Improve your technique for fine needle aspiration

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Greater use of ultrasonography has led to an increase in fine needle aspiration of abdominal organs in veterinary practice. This article in the Journal of Small Animal Practice reviews current recommendations for achieving a diagnostic sample.

With the improved accessibility to ultrasound, fine needle aspiration of abdominal organs is now performed frequently in many veterinary practices. Despite this, there are many ‘unknowns’ when it comes to the best method to produce a high-quality sample. This report from Drs Liffman and Courtman from the University of Melbourne begins by highlighting recent literature on the risks and benefits of abdominal fine needle aspiration. It follows with recommendations about the equipment and method best suited to the procedure, including needle and syringe size and aspiration versus non-aspiration techniques. Various smear preparations and laboratory submission requirements are also discussed. The authors go on to discuss fine needle aspiration of specific abdominal organs: the liver, kidney, spleen, pancreas, urinary bladder, prostate and abdominal lymph nodes.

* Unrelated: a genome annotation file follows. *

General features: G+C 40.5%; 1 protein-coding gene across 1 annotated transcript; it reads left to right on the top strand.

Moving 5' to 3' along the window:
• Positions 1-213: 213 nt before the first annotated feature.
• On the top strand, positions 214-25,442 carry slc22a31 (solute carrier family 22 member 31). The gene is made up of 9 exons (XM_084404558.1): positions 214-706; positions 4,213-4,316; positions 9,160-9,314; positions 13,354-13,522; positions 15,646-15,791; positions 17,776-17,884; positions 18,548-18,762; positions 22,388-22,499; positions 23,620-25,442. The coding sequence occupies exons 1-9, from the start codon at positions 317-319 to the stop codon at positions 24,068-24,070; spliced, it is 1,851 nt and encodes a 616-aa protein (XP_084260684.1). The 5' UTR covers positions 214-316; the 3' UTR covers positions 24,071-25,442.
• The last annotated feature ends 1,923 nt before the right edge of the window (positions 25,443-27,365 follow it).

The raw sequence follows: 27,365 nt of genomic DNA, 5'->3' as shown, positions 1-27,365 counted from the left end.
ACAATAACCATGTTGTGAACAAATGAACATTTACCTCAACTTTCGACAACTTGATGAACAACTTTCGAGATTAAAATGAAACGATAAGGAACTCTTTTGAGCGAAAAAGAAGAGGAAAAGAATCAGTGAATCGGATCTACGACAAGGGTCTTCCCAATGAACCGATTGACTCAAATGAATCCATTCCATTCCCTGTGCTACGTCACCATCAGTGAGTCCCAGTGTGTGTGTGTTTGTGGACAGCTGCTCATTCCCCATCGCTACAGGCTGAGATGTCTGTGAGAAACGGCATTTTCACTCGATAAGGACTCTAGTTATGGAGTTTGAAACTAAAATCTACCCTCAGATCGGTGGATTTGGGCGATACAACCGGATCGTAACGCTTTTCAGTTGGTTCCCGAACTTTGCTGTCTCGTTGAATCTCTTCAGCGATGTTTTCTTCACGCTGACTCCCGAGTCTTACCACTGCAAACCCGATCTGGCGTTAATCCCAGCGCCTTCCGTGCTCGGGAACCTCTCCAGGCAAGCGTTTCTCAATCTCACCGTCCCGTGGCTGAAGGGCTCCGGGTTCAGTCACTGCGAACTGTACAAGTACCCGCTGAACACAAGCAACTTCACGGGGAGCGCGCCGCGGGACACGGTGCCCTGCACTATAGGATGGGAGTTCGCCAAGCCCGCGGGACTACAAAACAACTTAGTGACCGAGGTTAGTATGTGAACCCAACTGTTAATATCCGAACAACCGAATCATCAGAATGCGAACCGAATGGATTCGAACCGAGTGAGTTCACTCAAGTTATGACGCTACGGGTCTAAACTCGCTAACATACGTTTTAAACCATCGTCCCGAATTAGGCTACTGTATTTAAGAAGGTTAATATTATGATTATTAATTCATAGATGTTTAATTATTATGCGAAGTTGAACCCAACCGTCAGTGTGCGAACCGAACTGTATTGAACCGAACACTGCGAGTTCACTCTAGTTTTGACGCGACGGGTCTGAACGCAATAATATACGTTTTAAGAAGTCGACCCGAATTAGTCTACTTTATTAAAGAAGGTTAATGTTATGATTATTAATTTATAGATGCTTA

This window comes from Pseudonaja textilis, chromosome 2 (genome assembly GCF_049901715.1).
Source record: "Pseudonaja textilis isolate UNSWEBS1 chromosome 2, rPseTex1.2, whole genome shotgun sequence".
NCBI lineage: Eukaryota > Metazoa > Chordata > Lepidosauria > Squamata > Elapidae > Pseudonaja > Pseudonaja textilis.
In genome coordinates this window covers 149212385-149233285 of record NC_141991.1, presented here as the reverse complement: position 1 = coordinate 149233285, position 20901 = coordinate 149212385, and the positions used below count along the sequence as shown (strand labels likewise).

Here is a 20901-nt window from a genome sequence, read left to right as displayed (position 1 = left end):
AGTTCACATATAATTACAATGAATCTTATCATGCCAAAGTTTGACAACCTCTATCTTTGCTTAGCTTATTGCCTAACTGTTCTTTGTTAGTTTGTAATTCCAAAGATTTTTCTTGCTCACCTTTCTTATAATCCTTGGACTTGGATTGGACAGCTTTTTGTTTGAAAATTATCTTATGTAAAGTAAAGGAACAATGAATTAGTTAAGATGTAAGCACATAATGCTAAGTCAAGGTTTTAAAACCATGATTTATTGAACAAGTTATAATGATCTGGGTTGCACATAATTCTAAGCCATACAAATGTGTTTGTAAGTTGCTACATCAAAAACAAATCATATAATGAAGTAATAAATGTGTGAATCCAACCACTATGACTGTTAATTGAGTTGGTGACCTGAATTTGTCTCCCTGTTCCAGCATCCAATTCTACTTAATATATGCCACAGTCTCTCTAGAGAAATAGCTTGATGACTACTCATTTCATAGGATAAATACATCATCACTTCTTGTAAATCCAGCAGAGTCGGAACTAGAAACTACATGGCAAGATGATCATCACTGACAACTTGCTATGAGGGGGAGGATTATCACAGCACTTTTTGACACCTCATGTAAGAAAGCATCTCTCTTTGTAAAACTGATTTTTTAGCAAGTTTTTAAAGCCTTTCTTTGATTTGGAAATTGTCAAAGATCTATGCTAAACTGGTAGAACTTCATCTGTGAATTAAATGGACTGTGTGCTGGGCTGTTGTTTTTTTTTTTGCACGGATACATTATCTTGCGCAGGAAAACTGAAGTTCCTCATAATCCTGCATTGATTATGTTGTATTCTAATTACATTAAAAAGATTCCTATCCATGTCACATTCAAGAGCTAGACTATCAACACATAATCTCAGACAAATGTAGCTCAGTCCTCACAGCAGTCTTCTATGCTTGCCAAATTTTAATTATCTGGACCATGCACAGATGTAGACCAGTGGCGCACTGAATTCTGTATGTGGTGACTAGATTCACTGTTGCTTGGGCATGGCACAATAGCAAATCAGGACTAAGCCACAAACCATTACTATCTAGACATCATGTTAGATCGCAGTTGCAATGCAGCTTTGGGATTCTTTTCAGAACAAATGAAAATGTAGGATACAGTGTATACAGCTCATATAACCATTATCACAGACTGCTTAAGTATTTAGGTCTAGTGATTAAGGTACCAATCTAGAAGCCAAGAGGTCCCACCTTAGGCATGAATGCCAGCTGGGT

Read the full article.

Journal of Small Animal Practice, the official scientific journal of the WSAVA, disseminates new ideas and techniques relating to clinical veterinary practice to promote best practice. A discounted personal subscription is available to WSAVA members and JSAP also publishes WSAVA Standardization Guidelines and an annual online collection of international articles, both of which are freely available to WSAVA members.

Read the most recent collection of articles.

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